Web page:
There is no more important doctrine, topic, or subject for the Christian than the Bible's teaching about God Himself….Read More
Filtering by Category: Books
Many of us aspire to be great readers, many of you want to read more, and many share Lewis's affinity for longish books. We love a thick, hardback book in our hands, the kind with footnotes, the kind from the picture above.
But, more likely, while you agree with the great Dr. Seuss's quote, not so much the Lewis quote. The intimidating size, the expensive cost, and the required time are just too much…Read More
I enjoyed Nate Wilson's book Notes from the Tilt-A-Whirl a great deal. It was a wonderfully inspiring read that made me think entirely different about living in our Father's world, and it motivated more than anything I had read heretofore to be grateful for the gift of life itself. It now appears that the material is being turned into a film of some sort and I am thrilled about that. You should read the book. And then watch the film. [vimeo http://vimeo.com/22625093]
This new book by Russell D. Moore looks to be both interesting and helpful. My copy is on the way. Looking forward to it. I always enjoy the connections with biblical theology and applications to the Kingdom life here-and-now that Russell Moore is so adept at making. A summary exhortation by Moore: Why You're Tempted.
An interview of Moore with Justin Taylor of Crossway:
HT: Justin Taylor
I've always been intrigued by the song Personal Jesus (the 363rd of the 500 greatest songs of all time according to Rolling Stone Magazine), particularly the rough-hewn and raw version by Johnny Cash.
Your own personal Jesus Someone to hear your prayers Someone who cares Your own personal Jesus Someone to hear your prayers Someone who's there
I believe in a personal relationship with Jesus Christ, and I believe that as believers we are His, and He is ours. He is personal and He is personal to us. Nevertheless, there is always the danger of Jesus getting too personal if you will. In such a case, Jesus becomes a wax figure that we shape to our personal preferences. Jesus is not personal in that sense. He is the Jesus of Nazareth presented in the four Gospels, the Messiah foretold by the Old Testament, and the Lord of Glory declared by the Apostles. He is that Jesus and not another.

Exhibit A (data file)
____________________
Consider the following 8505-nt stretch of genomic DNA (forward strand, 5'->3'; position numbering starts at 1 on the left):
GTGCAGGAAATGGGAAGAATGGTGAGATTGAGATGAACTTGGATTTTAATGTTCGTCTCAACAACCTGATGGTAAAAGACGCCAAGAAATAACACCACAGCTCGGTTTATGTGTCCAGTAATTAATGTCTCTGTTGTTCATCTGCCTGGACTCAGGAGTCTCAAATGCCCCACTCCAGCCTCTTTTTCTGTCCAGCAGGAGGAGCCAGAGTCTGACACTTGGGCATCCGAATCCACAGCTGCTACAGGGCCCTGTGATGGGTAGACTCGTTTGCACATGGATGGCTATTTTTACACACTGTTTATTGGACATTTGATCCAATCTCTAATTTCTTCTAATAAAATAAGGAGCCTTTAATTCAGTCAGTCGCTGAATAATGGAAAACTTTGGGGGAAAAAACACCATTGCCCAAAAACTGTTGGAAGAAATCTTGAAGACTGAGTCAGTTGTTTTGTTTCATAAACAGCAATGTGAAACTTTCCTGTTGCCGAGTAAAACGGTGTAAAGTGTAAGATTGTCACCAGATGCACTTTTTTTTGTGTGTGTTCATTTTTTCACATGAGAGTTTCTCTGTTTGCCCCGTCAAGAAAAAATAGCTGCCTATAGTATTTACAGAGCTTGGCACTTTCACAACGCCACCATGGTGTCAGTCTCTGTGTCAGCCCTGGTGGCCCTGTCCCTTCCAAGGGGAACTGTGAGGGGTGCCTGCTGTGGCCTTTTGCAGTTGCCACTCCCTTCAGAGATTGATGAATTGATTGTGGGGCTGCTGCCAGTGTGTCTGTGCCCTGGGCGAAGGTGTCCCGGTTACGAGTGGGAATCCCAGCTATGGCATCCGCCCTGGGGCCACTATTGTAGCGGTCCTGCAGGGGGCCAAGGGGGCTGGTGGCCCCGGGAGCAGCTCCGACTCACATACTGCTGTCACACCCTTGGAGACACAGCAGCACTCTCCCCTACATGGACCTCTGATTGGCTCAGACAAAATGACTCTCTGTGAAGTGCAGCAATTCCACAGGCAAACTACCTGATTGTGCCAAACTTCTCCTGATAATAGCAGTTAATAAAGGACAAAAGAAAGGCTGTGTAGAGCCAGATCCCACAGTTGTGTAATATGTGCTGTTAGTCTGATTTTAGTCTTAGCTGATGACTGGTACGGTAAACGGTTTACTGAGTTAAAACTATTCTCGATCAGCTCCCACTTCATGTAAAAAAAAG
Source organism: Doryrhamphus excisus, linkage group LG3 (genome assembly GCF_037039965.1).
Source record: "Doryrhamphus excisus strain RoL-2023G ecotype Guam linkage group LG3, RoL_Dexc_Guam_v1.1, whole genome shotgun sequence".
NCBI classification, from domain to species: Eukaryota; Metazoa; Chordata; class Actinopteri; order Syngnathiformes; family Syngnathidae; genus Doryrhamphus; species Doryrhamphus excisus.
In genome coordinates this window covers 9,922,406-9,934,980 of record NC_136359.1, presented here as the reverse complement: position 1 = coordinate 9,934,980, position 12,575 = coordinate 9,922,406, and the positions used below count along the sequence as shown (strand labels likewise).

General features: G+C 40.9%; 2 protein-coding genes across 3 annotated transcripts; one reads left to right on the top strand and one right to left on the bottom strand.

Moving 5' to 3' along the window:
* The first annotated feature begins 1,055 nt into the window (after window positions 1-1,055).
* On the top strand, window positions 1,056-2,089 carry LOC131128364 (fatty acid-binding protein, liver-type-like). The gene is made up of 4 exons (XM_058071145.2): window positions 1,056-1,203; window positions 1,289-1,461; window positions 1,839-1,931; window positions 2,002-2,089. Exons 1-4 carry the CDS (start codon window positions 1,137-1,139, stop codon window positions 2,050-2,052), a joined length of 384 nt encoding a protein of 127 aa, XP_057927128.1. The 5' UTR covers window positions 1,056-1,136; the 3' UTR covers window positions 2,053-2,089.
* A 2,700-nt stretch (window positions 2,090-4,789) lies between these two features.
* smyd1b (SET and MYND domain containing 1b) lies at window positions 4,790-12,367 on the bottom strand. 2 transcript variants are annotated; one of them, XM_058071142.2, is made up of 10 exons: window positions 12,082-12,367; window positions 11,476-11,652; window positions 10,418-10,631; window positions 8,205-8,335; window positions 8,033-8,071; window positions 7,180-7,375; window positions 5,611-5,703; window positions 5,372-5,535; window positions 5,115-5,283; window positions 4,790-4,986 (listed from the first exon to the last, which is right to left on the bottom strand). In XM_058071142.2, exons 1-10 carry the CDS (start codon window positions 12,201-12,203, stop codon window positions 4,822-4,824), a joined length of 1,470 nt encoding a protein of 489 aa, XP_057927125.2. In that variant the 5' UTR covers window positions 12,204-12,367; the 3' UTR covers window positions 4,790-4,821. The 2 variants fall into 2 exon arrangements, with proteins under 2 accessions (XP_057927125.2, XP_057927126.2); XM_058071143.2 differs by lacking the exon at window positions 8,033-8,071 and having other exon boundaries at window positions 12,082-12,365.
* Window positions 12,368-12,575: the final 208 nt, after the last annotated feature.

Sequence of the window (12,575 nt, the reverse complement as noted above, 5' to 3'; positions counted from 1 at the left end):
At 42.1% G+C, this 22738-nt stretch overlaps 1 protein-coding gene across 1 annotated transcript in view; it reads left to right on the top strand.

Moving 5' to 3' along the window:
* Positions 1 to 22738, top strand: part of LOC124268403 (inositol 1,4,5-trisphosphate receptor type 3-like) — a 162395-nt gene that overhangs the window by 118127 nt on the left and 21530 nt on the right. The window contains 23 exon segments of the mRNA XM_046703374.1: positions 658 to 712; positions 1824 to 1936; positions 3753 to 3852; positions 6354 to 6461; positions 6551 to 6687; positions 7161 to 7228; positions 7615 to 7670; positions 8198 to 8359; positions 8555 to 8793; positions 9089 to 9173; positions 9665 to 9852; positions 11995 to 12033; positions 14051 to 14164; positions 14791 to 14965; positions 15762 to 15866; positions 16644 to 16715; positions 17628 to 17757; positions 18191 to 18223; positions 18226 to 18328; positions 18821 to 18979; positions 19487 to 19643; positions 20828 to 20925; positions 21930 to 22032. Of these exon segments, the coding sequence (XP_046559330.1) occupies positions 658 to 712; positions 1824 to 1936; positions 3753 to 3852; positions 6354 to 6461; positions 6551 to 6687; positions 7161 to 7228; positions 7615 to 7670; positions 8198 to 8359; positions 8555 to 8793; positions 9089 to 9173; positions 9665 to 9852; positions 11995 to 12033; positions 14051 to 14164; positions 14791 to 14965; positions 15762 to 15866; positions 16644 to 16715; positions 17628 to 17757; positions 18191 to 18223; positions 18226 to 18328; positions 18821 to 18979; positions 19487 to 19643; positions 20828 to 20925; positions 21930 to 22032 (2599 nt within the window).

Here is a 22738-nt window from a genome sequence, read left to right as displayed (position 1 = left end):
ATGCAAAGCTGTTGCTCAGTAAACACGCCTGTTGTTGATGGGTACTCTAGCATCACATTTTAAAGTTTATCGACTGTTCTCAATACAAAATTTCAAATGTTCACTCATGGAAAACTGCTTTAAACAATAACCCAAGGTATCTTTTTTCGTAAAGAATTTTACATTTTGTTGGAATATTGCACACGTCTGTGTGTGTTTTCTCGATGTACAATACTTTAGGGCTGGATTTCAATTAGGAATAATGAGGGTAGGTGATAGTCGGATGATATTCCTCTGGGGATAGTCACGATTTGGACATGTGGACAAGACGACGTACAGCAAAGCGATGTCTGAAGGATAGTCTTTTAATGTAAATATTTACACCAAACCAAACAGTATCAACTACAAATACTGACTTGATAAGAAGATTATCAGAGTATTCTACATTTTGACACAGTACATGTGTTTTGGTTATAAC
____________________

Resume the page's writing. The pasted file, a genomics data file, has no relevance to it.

Matt Mikalatos's Imaginary Jesus is about this problem in our approach to Jesus. This short, breathless, semi-autobiographical novel is a raucous comedic chase through time and space (mostly Portland) as one man's mental idols of Jesus are destroyed and he comes to meet the real Jesus of Nazareth. And there are a lot of imaginary Jesus's in this book: hippie-Jesus, conservative-Jesus, liberal-Jesus, televangelist-Jesus, masculine-Jesus, and a whole lot more. To see how it all works you're going to have to read the book.
I don't read many books in one sitting, but I did this one. It's not a perfect novel. I don't know what Mikalatos has written before, but this is a good showing. In the midst of some whiplash leaps in the story, there are flashes of great insight, profound points, and worthy dialogue. It is pointed, purposeful fiction with dashes of apologetics, rebuke, and exhortation combined. Yet it holds together well and keeps you turning pages because you simply have no idea what is going to happen next nor how the story will end.
I will warn you that if talking about Jesus in the midst of satire and sarcasm smacks of sacrilege to you then this book is not for you. Mikalatos is comedic, satirical, and witty. Lots of so-called Jesus's herein meet their demise. But their demise is justly due. One of the chief reasons preventing people from meeting the real Jesus is that they have a false image of Christ in their mind.
This is an exercise we need to be prepared for, one that even Christ himself warned us of: "See that no one leads you astray. 5For many will come in my name, saying, 'I am the Christ,' and they will lead many astray." - Matthew 25:4b-5 (ESV). It could be that the false Christ we follow is one of our fabrication.
Thus, Mikalatos gives us this parable to parade all our possible false "personal Jesus's" before us and show us our mental idolatry. He challenges us that the real Jesus may be very unlike the one we have constructed. The point is that at the end of the day there is only one true Jesus, and He is not one of our own making, but is the King of Kings crowned with thorns, wounded, crucified, and resurrected for our healing.
Imaginary Jesus by Matt Mikalatos is available here. This review is voluntary, I did not receive a review copy, though I did read the free Kindle version.